German media narratives about Greece and the Greek national character seem to be instrumental in Germany’s policy toward the country and Europe. Can public/cultural diplomacy have any impact on the stereotypes involved?
The German public sphere has been flocked by unhistorical and populist images for the “other”. Greece and the Greek national character have been portrayed as “exceptional” or marginal in ways that prepared the ground for a “Grexit”. We should off course fight against these stereotypes by presenting images which are closer to reality: CeMoG is serving this goal with a variety of events and publications. We have also to study this crisis of representation in the public sphere in Germany and Greece and we should analyze the relevant stereotypes by using discource analysis and media sociology. Thus we are preparing a special Workshop to take place this May, where a project of the University of Crete and the Freie Universität Berlin will be presented (The Greeks, the German and the Crisis: Discursive actor attribution analysis of the Eurozone crisis debate / GGCRISI) with the participation of Greek and German journalists.How can we rethink Greece and the cultural relations between Germany and Greece through the current debates about Europe’s crisis and future prospects?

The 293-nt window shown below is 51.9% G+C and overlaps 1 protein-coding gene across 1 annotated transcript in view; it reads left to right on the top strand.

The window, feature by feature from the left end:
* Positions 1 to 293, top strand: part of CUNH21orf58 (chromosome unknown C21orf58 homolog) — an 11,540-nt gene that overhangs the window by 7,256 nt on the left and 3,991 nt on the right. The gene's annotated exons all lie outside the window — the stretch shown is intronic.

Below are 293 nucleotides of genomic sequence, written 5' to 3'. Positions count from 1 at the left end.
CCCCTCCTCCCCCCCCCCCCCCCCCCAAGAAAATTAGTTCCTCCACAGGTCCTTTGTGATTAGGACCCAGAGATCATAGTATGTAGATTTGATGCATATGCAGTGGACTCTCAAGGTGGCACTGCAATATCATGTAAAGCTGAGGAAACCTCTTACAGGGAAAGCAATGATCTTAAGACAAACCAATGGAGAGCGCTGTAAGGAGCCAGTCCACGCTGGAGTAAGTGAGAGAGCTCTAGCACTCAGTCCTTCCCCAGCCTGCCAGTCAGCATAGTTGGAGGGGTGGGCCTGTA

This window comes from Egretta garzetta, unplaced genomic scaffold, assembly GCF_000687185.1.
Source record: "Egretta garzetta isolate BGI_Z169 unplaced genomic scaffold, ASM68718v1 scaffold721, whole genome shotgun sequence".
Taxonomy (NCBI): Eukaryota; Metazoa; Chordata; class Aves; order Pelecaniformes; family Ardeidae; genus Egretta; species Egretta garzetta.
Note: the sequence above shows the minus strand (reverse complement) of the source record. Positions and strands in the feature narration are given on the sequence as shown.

“Rethinking Greece” means to my understanding to re-conceptualize Modern Greek history, literature and language in a multifaceted manner, i.e. to enhance all possible perspectives through which we can read Modern Greece. Tensions and disharmony between our distinct traditions, scholarly and popular, classical and Hellenistic, Roman and Byzantine, Ottoman and Balkan, Mediterranean and European can all be incorporated and reflected upon. Only if we reflect on Cavafy’s “We ‘re a mixture of races here: Syrians, Greeks, Armenians, Medes” (In a town of Osroene, 1917), taking steps beyond nationalism, we can build a cultural policy, suitable for the current circumstances where Europe in the face of the refugee crisis, by invoking exceptionalism, seems to betray its founding principles.
*Interview by Nikolas Nenedakis